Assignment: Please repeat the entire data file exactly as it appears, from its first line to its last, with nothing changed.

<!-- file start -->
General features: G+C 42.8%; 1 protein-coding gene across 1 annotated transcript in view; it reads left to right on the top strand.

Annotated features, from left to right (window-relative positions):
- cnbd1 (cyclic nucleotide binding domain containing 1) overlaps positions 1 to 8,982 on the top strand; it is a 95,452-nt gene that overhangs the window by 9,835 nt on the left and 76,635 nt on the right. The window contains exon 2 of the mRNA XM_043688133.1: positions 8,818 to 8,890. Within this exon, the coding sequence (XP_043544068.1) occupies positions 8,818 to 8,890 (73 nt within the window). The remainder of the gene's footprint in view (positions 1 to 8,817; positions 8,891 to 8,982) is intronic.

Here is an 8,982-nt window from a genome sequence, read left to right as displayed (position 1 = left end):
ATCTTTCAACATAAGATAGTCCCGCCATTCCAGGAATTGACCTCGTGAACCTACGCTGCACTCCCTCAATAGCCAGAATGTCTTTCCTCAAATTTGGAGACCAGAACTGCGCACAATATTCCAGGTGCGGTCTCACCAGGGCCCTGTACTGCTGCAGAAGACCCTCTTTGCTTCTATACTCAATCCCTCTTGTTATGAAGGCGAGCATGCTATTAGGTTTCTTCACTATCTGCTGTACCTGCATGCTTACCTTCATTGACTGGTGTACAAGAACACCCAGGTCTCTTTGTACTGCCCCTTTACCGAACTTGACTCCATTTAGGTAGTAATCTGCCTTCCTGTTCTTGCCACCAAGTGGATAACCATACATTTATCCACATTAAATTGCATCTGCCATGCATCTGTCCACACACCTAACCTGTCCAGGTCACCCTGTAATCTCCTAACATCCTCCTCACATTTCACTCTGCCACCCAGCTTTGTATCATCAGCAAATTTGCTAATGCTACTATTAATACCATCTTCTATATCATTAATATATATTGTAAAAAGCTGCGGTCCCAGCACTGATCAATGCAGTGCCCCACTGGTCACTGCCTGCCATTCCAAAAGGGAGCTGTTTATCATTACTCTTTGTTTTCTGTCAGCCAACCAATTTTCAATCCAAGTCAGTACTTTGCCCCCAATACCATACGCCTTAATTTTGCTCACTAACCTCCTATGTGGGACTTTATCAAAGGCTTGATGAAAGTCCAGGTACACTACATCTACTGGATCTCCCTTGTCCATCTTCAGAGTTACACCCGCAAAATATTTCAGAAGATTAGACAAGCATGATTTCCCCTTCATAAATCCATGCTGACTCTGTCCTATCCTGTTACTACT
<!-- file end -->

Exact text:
General features: G+C 42.8%; 1 protein-coding gene across 1 annotated transcript in view; it reads left to right on the top strand.

Annotated features, from left to right (window-relative positions):
- cnbd1 (cyclic nucleotide binding domain containing 1) overlaps positions 1 to 8,982 on the top strand; it is a 95,452-nt gene that overhangs the window by 9,835 nt on the left and 76,635 nt on the right. The window contains exon 2 of the mRNA XM_043688133.1: positions 8,818 to 8,890. Within this exon, the coding sequence (XP_043544068.1) occupies positions 8,818 to 8,890 (73 nt within the window). The remainder of the gene's footprint in view (positions 1 to 8,817; positions 8,891 to 8,982) is intronic.

Here is an 8,982-nt window from a genome sequence, read left to right as displayed (position 1 = left end):
ATCTTTCAACATAAGATAGTCCCGCCATTCCAGGAATTGACCTCGTGAACCTACGCTGCACTCCCTCAATAGCCAGAATGTCTTTCCTCAAATTTGGAGACCAGAACTGCGCACAATATTCCAGGTGCGGTCTCACCAGGGCCCTGTACTGCTGCAGAAGACCCTCTTTGCTTCTATACTCAATCCCTCTTGTTATGAAGGCGAGCATGCTATTAGGTTTCTTCACTATCTGCTGTACCTGCATGCTTACCTTCATTGACTGGTGTACAAGAACACCCAGGTCTCTTTGTACTGCCCCTTTACCGAACTTGACTCCATTTAGGTAGTAATCTGCCTTCCTGTTCTTGCCACCAAGTGGATAACCATACATTTATCCACATTAAATTGCATCTGCCATGCATCTGTCCACACACCTAACCTGTCCAGGTCACCCTGTAATCTCCTAACATCCTCCTCACATTTCACTCTGCCACCCAGCTTTGTATCATCAGCAAATTTGCTAATGCTACTATTAATACCATCTTCTATATCATTAATATATATTGTAAAAAGCTGCGGTCCCAGCACTGATCAATGCAGTGCCCCACTGGTCACTGCCTGCCATTCCAAAAGGGAGCTGTTTATCATTACTCTTTGTTTTCTGTCAGCCAACCAATTTTCAATCCAAGTCAGTACTTTGCCCCCAATACCATACGCCTTAATTTTGCTCACTAACCTCCTATGTGGGACTTTATCAAAGGCTTGATGAAAGTCCAGGTACACTACATCTACTGGATCTCCCTTGTCCATCTTCAGAGTTACACCCGCAAAATATTTCAGAAGATTAGACAAGCATGATTTCCCCTTCATAAATCCATGCTGACTCTGTCCTATCCTGTTACTACT